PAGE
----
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Last-Minute Voters Trickle In as Colorado Counts 2.7 Million Early Ballots

Though the flow of people remained steady, no lines formed at Denver polling places all morning — likely because 75% of Colorado’s 3.7 million active voters had already cast their ballots in the weeks before.

DENVER (CN) — In the early hours of Election Day, volunteers counted 30 cars driving through a ballot drop-off station at the Hiawatha Davis Rec Center in Denver’s Park Hill Neighborhood. A dozen more voters trickled in to vote at polls spread out around the basketball court in efforts to prevent an Election Day-induced Covid-19 outbreak.

Though the flow of people remained steady, no lines formed all morning — likely because 75% of Colorado’s 3.7 million active voters had already cast their ballots in the weeks before. So despite the tumultuous year, many volunteers were relieved to find the scene boringly peaceful.

“We’re all feeling anxious, but clearly this day has been boring so far and we hope it will be peaceful all day,” said Mandela Mischler, a volunteer with Election Defenders, a nonpartisan group aimed at protecting voters from harassment. Across the street a quote from her namesake, Nelson Mandela, painted on the rec center echoed, “It always seems impossible until it’s done.”

Mischler said she remains concerned with toxic partisanship in her own life.

Volunteer elections judges straighten ballots at Denver’s processing center on Nov. 3. (Courthouse News photo / Amanda Pampuro)

“I’ve found it’s hard to have conversations across party lines, so I’ve been working to build relationships with people on the other side. It starts with a lot of listening,” she said through her floral cloth mask. “I have one close friend who will call me out on social media. He’s like, ‘Why are you painting all of us with that brush? That’s not fair,’ so I appreciate him calling me out even though I vehemently disagree with him on a lot of issues.”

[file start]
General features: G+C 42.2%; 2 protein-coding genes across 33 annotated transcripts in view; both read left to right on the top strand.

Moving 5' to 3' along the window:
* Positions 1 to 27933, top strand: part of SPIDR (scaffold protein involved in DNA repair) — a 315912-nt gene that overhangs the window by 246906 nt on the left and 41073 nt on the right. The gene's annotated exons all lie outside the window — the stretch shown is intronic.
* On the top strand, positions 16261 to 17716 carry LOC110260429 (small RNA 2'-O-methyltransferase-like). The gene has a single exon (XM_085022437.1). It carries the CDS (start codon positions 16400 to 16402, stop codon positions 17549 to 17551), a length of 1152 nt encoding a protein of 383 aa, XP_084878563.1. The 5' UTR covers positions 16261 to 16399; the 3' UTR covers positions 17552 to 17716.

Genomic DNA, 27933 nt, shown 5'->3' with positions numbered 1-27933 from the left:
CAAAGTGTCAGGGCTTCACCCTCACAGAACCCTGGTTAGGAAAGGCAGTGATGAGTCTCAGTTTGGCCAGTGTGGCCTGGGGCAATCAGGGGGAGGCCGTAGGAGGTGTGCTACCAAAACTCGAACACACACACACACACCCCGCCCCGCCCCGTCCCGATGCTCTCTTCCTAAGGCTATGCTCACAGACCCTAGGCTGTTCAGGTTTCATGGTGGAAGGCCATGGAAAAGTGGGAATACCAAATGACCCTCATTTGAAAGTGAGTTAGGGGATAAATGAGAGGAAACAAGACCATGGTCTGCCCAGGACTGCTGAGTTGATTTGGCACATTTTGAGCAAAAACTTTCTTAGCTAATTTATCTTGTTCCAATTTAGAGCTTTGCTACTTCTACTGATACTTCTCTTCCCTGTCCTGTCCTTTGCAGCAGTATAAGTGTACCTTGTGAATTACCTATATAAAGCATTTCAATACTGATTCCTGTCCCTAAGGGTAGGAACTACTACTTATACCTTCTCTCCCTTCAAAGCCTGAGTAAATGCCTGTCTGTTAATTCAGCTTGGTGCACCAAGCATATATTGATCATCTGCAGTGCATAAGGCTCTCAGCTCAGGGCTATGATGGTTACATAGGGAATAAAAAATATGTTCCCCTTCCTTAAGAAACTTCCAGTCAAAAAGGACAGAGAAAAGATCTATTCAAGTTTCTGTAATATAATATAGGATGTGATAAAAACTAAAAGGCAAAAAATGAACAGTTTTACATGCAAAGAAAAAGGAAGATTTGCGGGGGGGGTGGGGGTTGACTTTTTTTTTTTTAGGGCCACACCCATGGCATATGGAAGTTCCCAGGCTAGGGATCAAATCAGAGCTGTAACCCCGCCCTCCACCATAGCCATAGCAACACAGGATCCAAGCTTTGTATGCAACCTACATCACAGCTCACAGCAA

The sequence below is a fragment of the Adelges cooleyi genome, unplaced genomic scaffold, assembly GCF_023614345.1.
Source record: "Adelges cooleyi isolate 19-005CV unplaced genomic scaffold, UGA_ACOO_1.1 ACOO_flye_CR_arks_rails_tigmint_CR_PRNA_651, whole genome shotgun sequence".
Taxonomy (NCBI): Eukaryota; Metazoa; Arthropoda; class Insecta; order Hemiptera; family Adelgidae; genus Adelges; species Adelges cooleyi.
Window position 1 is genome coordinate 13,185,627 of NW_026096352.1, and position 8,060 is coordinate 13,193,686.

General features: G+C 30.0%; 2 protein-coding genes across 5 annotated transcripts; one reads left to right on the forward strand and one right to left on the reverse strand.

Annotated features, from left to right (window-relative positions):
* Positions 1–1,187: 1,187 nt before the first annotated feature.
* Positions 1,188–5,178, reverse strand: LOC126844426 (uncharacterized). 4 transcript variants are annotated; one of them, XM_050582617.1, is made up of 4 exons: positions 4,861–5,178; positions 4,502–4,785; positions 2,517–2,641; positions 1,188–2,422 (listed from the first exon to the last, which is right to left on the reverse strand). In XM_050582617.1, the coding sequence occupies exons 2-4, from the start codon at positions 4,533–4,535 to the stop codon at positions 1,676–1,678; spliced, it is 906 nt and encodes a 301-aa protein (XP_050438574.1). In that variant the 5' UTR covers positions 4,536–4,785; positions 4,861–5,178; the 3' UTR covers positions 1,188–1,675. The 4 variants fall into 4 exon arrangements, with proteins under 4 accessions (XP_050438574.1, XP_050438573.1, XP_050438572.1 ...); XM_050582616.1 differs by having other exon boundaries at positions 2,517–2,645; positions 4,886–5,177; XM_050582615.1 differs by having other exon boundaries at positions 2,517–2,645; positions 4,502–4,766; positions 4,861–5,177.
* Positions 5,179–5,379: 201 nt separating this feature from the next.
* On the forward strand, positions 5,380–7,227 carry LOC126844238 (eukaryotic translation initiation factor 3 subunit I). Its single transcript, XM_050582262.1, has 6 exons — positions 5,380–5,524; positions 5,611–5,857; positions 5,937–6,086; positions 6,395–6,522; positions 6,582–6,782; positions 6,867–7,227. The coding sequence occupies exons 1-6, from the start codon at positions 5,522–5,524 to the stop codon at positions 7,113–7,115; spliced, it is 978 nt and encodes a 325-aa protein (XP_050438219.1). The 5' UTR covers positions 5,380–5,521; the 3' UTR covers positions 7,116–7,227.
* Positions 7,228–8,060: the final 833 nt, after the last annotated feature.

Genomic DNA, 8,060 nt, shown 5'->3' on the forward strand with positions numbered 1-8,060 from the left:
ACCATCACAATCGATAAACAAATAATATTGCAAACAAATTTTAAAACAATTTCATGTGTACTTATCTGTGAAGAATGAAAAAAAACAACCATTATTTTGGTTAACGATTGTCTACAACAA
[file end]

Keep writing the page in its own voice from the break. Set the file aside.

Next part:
While Colorado overwhelmingly supported Vermont Senator Bernie Sanders in the primary, most polls favor Democratic nominee Joe Biden to win over President Donald Trump. By Morning Consult’s final pre-election count, Biden led Trump by 13 points in the purple state.

“We need a change from Trump. We need him out. He got in because a lot of people didn’t vote, so I voted this year,” said Dorothy Winselow, who was born and raised in Denver. She wore a black mask printed with social distancing instructions and black braids dipped in a sea of green. “Biden isn’t the perfect person, but he’s better than Trump.”

The question remains to be seen whether by proxy voters will also elect former Governor John Hickenlooper to replace incumbent Republican Senator Cory Gardner. Hickenlooper currently holds an 8-point edge in the polls over Gardner, who has been dubbed the most vulnerable senator in Congress, though Hickenlooper’s lead has narrowed over the last few months.

“I kind of like John Hickenlooper, I think he’ll be OK,” said Brian Titus, a liberal-leaning unaffiliated voter who recently moved to Denver. Between Biden and Trump, he said, “They were both awful, so I went with harm reduction.”